Virus Relief: Edward Jones Offers Cash Advances to Brokers
Edward Jones & Co. is offering a zero-interest cash advance to financial advisors struggling to generate fees and commissions from customers whipsawed by the coronavirus economy.
“We know that the coming months may bring challenges for some of our financial advisors, due to the variable nature of their compensation,” he wrote in an email. “So we plan to offer support options—allowing them to continue to focus on what matters most, serving clients and taking care of their families.”
The St. Louis-based firm announced the advance against production to brokers on April 27, as the blows to employment and investment portfolios caused by the virus-stilled economy had become apparent.
Reed would not comment on how many brokers are expected to qualify for the cash advances, but said they will receive additional details and terms based on specific circumstances. Brokers may be responsible for paying so-called imputed interest that the Internal Revenue Service calculates to collect taxes on instruments such as zero-coupon bonds sold below face value, he said.
Edward Jones is the biggest U.S. brokerage firm as measured by its approximately 19,000 brokers, but they work largely out of single-advisor officers selling mutual funds and other packaged products to middle-class investors.
In a quarterly regulatory filing on Friday, the partnership that controls Edward Jones warned that its force of largely internally trained brokers may be particularly hard hit by the economic uncertainties emanating from the pandemic.
“Potentially lower asset-based fees and trade revenue resulting from the market uncertainty in response to COVID-19 could reduce commissions, bonuses, travel benefits and branch profitability for financial advisors,” the filing said. “[T]he Partnership anticipates that these potentially negative impacts to financial advisor compensation and benefits may result in increased financial advisor attrition.”
The “temporary financial assistance” Jones is offering aims to ameliorate advisors’ falling income “while also potentially mitigating heightened attrition rates,” the 10-Q filing said.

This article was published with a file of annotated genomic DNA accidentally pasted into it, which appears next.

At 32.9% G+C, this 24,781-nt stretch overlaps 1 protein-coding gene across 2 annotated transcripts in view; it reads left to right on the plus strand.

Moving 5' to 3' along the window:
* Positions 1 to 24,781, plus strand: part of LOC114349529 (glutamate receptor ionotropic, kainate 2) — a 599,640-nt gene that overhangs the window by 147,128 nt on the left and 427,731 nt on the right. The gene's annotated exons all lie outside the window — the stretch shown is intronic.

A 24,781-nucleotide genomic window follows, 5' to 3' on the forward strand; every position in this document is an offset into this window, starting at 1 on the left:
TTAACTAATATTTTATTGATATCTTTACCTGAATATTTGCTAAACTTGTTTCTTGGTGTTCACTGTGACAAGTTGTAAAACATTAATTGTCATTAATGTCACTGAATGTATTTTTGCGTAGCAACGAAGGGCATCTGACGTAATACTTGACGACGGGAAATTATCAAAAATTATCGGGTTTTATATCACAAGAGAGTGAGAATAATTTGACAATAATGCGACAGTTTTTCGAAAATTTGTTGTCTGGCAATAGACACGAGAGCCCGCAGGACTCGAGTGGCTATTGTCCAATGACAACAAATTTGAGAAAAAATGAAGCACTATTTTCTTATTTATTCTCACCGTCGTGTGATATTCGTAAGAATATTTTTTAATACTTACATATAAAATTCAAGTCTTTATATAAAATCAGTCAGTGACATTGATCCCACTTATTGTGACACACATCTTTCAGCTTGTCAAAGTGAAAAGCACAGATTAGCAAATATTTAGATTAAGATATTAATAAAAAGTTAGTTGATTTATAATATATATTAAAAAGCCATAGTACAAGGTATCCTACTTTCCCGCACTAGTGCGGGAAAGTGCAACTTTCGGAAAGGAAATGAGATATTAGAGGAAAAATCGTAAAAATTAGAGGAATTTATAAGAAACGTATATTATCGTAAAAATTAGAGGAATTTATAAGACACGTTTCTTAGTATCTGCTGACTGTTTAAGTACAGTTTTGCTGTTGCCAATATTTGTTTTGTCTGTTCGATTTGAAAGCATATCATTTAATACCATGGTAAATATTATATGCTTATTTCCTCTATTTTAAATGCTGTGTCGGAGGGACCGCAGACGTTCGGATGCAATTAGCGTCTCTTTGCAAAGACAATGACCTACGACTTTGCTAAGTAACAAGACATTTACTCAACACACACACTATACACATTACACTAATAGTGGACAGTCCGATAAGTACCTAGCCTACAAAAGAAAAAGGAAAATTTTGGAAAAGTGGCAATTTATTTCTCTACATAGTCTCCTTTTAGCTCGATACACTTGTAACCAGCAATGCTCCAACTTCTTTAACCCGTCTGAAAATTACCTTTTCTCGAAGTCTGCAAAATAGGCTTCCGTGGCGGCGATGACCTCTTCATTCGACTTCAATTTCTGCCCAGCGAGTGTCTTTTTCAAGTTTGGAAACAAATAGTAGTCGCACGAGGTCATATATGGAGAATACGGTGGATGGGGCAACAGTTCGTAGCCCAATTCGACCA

Edward Jones in recent years has tried to broaden its pool of recruits to experienced brokers from rival firms, but its mainstay strategy remains training salespeople internally on cold-calling techniques, with a heavy reliance on candidates starting second-careers. Its attrition rate, which in this year’s first quarter fell to 7.6% of its brokerage force from 9.6% in the year-earlier period, is higher than most of its competitors.
To retain trainees, Edward Jones combines incentives such as the new coronavirus advance with deterrents such as requiring internally trained brokers who leave within three years to reimburse it $75,000 for the costs of its 17-week training program.
In another effort to improve retention, the firm has aggressively sued departing brokers for soliciting former clients. (It is not a signatory to the Protocol for Broker Recruiting, which allows advisors to bring rudimentary client contact information with them when joining another firm.)
Jones Financial Cos. warned in its 10-Q filing on Friday that its net income will likely decrease as the year progresses due to falling fees and interest income as a result of the pandemic economy while the new support program may raise its costs.
The firm telegraphed its concerns about profitability earlier this month by telling administrators who work alongside brokers in its 15,000-plus branches that it was freezing their wages and suspending overtime pay for one year as part of a broad cost-cutting campaign.
Jones had 19,027 advisors in the U.S. and Canada as of March 27, up 6% from 17,894 at the end of the first quarter of 2019.
No other regional or national brokerage firm is known to have adopted company-wide advances for advisors buffeted by the crisis, although Morgan Stanley Wealth Management and UBS have delayed higher grid thresholds that determine broker payout, Wells Fargo Advisors and RBC Wealth Management U.S. have modified payout penalty plans for small accounts and Merrill Lynch has dropped plans to review team payout qualifications at mid-year.
—Jed Horowitz contributed to this story.